The NVM 132 can include a single type of memory, or it may present a plurality of different memory types, such as two or more of Flash memory, MultiMedia Card (MMC) memory and a Subscriber Identity Module (SIM) that contains a non-volatile memory device. Each NVM 132 component is assumed to be responsive to a specified signal with which it is either shut down, put into a sleep mode, or placed into a safe mode in which no corruption of stored data can occur. This signal is shown in
When the acceleration sensor 190 detects a free-fall situation, its sends a pre-defined signal to the MCU 120 over signal line 190A. The MCU 120 in response sends the predefined shutdown signals to each of the NVM 132 components via the Control signal line 132A.
In a preferred embodiment, the acceleration sensor 190 is only turned on or activated, i.e., placed in a full power mode of operation with Activate signal 190B, when a write operation is being performed to one of the NVM 132 components. In this way a power savings is realized, as the mobile station 100 will typically be powered by an internal battery (not shown).
At the NVM 132, in response to the activation of the write command at Block 320, the data is written to the memory at Block 390, and a loop 390, 400, 410 is executed until the NVM write operation is signaled as being completed at Block 410. Block 410 sends the completion signal to controller block 420, which sends the acknowledgment of the write operation being completed to Block 360 of the sensor 190. The write loop Block 400 tests to see if the shut down interrupt has been generated by the controller Block 350 (CNTL 132A is asserted). If the shut down interrupt is generated, then Block 400 transitions to Block 430 to terminate the write operation, and execute the shutdown procedure that is specific to the NVM 132. For example, and depending on the type of NVM, the shutdown procedure can entail actually shutting off the NVM 132, or putting the NVM 132 into a sleep (low power consumption) mode, or otherwise placing the NVM 132 into some type of safe mode in which no corruption of stored data is likely to occur. In some embodiments the safe mode may simply be an idle mode, where no active read or write operation is occurring. Block 430 may then transition to controller Block 440 to acknowledge the NVM 132 shutdown has occurred, and the method ends.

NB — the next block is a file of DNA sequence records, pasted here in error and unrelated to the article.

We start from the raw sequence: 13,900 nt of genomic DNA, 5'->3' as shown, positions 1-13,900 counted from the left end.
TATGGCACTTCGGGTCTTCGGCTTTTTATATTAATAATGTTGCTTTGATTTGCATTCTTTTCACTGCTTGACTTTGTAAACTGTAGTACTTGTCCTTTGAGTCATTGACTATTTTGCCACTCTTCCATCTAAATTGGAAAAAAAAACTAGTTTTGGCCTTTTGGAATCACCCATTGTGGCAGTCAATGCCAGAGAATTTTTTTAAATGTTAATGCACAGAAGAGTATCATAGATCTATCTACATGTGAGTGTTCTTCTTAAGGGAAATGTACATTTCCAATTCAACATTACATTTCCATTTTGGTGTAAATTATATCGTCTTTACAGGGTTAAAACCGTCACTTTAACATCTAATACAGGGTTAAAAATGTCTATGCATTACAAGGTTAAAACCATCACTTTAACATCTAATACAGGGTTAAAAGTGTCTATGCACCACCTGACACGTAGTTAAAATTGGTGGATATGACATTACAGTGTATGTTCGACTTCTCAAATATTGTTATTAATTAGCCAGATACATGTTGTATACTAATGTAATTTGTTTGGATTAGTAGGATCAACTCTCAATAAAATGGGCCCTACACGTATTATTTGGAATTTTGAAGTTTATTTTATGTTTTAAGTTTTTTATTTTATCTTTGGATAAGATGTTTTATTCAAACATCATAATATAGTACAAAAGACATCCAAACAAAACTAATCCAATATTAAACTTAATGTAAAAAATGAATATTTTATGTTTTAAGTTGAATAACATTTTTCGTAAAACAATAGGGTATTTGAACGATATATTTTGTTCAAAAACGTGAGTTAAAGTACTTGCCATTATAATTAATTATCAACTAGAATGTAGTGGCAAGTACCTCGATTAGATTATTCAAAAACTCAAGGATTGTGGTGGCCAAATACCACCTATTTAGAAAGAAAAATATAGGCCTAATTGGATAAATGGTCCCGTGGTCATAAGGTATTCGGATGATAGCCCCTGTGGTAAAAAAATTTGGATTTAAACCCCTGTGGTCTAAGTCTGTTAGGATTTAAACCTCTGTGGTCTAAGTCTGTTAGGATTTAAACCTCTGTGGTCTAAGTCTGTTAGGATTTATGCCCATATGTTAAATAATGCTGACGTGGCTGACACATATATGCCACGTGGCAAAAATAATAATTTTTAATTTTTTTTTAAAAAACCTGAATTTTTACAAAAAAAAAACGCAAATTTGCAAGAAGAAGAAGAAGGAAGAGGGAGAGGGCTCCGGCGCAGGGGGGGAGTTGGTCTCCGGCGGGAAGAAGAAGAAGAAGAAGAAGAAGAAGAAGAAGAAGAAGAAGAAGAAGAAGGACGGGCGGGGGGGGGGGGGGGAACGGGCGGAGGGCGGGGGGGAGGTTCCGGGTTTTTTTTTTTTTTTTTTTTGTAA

During the use of the preferred embodiments of this invention some variations to the foregoing methods can be made. For example, in response to receiving the write command at Block 300, the controller 120 may first check the free fall sensor at 340 to ensure that a free fall condition is not currently indicated before executing a transition to block 320 to activate the write command. Further by example, for those storage technologies where the NVM 132 should be actively shut down after sensing a free fall condition, such as when using a hard disk drive (HHD), the method shown in
It is preferred to partition critical data into small enough portions that a write operation can be accomplished during the free fall time.
It is also within the scope of this invention for the MCU 120 to optimize the sampling frequency (and hence power consumption) of the acceleration sensor 190 when a drop threshold is known, as described below.
A suitable free fall detection method is as follows (Blocks 330, 340, 360 of
In the prior art a time threshold of about 125 msec is known to correspond to a drop of about seven centimeters, which is suggested as a threshold for initializing a HDD protection mechanism.
However, for a mobile terminal, such as the mobile station 100, the thresholds of interest are somewhat different. A standard mobile station 100 drop test height is 1.5 m. Because of the acceleration, the threshold time (T) increases mores slowly than the altitude (X), namely:
Assume that the maximum time required to activate the NVM 132 shutdown sequence is TM. An exact value for TM can be difficult to determine, due to the requirements of different NVM 132 technologies. However, for an exemplary MMC card the value of TM is in the range of a few tens of milliseconds. Thus, a non-limiting and exemplary value of 100 ms is used below.
Let the sampling period of the acceleration sensor 190 be FS Hz, which means that the acceleration is sampled once every TS=1/FS seconds. There is thus a “dead time” of TM+1/FS seconds. Thus, the actual threshold time TT available for the measurement of free fall becomes:
This allows a minimum value for FS to be defined, when it is desired that TT be above a defined minimum TTMIN in order to eliminate spurious effects. Thus, the sampling of the acceleration sensor 190 during a NVM 132 write operation can be optimized to conserve battery power.